The isocyanate mixtures according to the invention can also be used as 1K and 2K adhesives for the adhesive bonding of artificial lawns, textile and wooden floors, insulating mats, rubber mats and decorative sheets. It is also possible to use 1K and 2K spray coatings based on the isocyanate mixtures on resilient substrates (for example rubber granule mats) or rigid substrates (e.g. asphalt or concrete), which optionally contain from 5 to 80% structural fillers (such as SBR, EPDM, TPE-S granules or PU chips). 1K and 2K adhesion promoters or primers based on the isocyanate mixtures can likewise be used on substrates such as, for example, asphalt, cement-bonded substrates, wood or wood strip, of sports, recreational or children's play flooring. A further possible use is in a 2K system as a flow coating on resilient or rigid substrates, wherein the application can be carried out in one or more layers and optionally with infill granules (in particular EPDM granules of grain size 0.5 to 5 mm). The mixtures according to the invention can also be used as 2K filler compounds for closing the pores of substrates.

The 1K systems according to the invention are moisture-curing systems, The curing process can be carried out in situ without the addition of water (curing takes place by means of atmospheric moisture) or in an industrial manufacturing process with the targeted addition of water and optionally under pressure.

The invention will now be described in further detail with reference to the following non-limiting examples.

EXAMPLES

Hereinbelow, all percentages are wt. % unless indicated otherwise.

Preparation of the Isocyanate Mixtures:

An isocyanate mixture was placed in a reaction vessel and heated to 40 to 60° C., with stirring. Polyol compounds were added, with stirring, and stirring was continued until the theoretical NCO content to be expected according to the chosen stoichiometry had approximately been reached. The catalyst was then optionally added. After the optional addition of acid as stabilizer, the reaction mixture was cooled.

Table 1 below shows the isocyanate mixtures of Examples 1 to 5 prepared according to these instructions, and also some properties of the 1K polyurethanes cured by means of atmospheric moisture.

TABLE 1
Example 4 Example 5
Example 1 Example 2 Example 3 (comparison) (comparison)
4,4′-MDI 18.50% 17.63% 19.40% 17.5% 26.9%
2,4′-MDI 17.90% 16.77% 15.90% 7.5% 11.5%
2,2′-MDI 5.20%  4.80%  3.97%
Polymeric MDI 4.0
TDI (80/20) 9.8
Arco PPG 2000, 58.40% 55.40% 55.34% 65.175 57.595
polypropylene
glycol having a
mean MW of 2000
and a functionality
of 2
2,2-Dimorpholine 0.02
diethyl ether (amine
catalyst)
Benzoyl chloride, 0.005 0.005
as stabiliser
Jeffsol PC,  5.4%  5.4%
propylene carbonate
NCO content 10.63 10.27 10.3 10.3 10.3
[wt. %]
Viscosity at 21° C. 4392 2380 2450 2899 5428
[mPas]
Curing time (21° C., 16 h 30 min. 16 h 15 h 30 min. 24 h (dry to 12 h
46% rel. humidity, (dry to touch) (dry to (dry to touch) (dry to touch)
0.6 mm layer touch) touch)
thickness)
Beginning of 9 h 30 min. 9 h 8 h 40 min. 9 h 6.5 h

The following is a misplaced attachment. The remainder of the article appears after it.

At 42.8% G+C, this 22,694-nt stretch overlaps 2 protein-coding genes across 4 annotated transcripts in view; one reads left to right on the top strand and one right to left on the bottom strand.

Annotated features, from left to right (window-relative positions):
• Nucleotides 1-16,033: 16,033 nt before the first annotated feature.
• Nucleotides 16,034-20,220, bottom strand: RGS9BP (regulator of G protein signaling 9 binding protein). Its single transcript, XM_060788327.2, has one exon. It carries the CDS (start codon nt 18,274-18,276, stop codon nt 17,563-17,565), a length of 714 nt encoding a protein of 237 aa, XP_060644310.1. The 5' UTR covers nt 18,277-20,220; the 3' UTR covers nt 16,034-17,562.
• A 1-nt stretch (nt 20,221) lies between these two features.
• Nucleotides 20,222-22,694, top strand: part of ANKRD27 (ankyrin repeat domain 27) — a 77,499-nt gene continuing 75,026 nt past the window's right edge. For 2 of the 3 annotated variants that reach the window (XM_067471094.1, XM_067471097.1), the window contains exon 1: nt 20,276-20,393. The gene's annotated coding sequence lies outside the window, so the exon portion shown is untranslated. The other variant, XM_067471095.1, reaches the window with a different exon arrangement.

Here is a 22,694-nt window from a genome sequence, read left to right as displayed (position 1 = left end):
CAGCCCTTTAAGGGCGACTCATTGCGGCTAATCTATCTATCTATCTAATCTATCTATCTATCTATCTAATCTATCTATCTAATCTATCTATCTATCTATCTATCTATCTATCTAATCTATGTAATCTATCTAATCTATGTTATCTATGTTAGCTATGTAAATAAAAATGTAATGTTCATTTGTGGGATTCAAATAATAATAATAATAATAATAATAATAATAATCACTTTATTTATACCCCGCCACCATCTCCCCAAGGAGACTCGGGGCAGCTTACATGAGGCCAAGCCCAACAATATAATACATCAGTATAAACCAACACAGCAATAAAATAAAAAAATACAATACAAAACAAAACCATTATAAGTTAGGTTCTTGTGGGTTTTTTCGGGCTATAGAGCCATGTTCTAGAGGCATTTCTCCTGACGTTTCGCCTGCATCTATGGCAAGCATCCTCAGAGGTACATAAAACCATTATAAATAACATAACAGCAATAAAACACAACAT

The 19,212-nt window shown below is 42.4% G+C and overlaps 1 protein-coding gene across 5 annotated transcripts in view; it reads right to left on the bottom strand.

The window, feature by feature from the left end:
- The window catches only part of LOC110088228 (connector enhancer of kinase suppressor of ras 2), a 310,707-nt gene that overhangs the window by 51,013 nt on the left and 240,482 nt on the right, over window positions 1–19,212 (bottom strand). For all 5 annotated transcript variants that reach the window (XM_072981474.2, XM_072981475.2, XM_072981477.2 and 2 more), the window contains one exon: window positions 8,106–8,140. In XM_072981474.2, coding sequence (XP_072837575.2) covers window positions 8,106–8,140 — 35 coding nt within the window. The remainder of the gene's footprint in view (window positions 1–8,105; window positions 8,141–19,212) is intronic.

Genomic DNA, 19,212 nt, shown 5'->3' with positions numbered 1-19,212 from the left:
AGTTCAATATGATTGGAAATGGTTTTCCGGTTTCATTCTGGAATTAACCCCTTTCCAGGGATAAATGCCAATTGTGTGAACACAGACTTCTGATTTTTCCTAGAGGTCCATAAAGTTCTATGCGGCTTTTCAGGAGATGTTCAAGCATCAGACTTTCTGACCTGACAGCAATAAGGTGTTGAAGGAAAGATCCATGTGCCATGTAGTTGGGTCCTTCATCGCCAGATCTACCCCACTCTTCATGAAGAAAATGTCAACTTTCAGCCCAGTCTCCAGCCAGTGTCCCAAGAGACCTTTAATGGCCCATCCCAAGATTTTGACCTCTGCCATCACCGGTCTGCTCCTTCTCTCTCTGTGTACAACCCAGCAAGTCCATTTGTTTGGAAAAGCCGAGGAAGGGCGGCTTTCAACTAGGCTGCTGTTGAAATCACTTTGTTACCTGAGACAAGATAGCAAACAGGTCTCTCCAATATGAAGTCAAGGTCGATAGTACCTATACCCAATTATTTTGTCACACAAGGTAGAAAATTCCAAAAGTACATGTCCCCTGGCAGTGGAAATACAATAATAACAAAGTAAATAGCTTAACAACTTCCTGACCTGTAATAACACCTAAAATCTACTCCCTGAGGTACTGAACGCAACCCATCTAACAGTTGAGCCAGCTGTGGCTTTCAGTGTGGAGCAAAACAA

reaction with
atmospheric
humidity
Hydrolytic stability very good very good very good very poor very good
(80° C.)
Tensile strength 20.35 21.64 24.01 10.36 17.33
[MPa] (according to
DIN 53504)
Ultimate elongation 522 549 435 477 365
[%] (according to
DIN 53504)

In comparison with Example 5, Examples 1 to 3 according to the invention are distinguished by the fact that the reaction starts considerably later (about 40% improvement). It is particularly advantageous that curing is increased by only about 30% and is accordingly still within a technically expedient range. In Example 4, although the late starting reaction is comparable with that in Examples 1 to 3, the shorter curing time is advantageous. A further important advantage of Examples 1 to 3, in addition to the fact that they are TDI-free, is their markedly improved hydrolytic stability and their higher tensile strength, while the elongation is higher at the same time.

Preparation of the NCO Prepolymers:

Preparation of NCO Prepolymer A:

18.89 parts by weight of 2,4′-MDI were placed in a vessel at 50° C. 81.11 parts by weight of a polyester (prepared from adipic acid and ethylene glycol; OH number 56), preheated to 50° C., were than added, with stirring, After a reaction time of 7 hours at 80° C., the reaction was complete. A product having the following data was obtained:

NCO content: 2.98 wt. %
Viscosity (70° C.): 4800 mPas

Preparation of NCO Prepolymer B:

26.67 parts by weight of 2,4′-MDI were placed in a vessel at 50° C. 73.33 parts by weight of a polyether (Terathane® 1000 from INVISTA; OH number 112), preheated to 50° C., were then added. After a reaction time of 2 hours at 80° C., the reaction was complete. A product having the following data was obtained:

NCO content: 2.75 wt. %
Viscosity (70° C.): 5400 mPas

Isocyanate C:

Isocyanate mixture consisting of 36.9% 2,2′-MDI, 59.2% 2,4′-MDI and 3.9% 4,4′-MDI

Preparation of the Isocyanate Mixtures:

The above-mentioned NCO prepolymers were mixed with isocyanate C in the amounts according to Table 2 and stirred for one hour at 80° C. for the purpose of homogenization. Mixtures having the data indicated in Table 2 were obtained.

TABLE 2
NCO content Viscosity
Isocyanate C NCO prepolymer A NCO prepolymer B of the mixture of the mixture
Mixture [wt. %] [wt. %] [wt. %] [wt. %] mPas (70° C.)
M1 3.63 96.37 3.94 4700
M2 10.21 89.79 5.97 3150
M3 3.63 96.37 3.82 5500
M4 10.20 89.80 5.85 3800
M5 16.76 83.24 7.85 2700

The properties of the cast elastomers prepared from mixtures Ml to MS and M6 and M7 with Baytec® XL 1604 (from Bayer MaterialScience AG; 3,5-diamino-4-chloroisobutyl benzoate) are indicated in Table 3.

Preparation of the Cast Elastomers:

100 parts by weight of the isocyanate mixture were degassed in vacuo at 90° C., with slow stirring, until free of bubbles. The whole was then mixed with Baytec® XL 1604, which had been preheated to 100° C. The homogeneous melt was poured into moulds preheated to 110° C. and was maintained at 110° C. for 24 hours. The mechanical properties of the cast elastomers were then measured.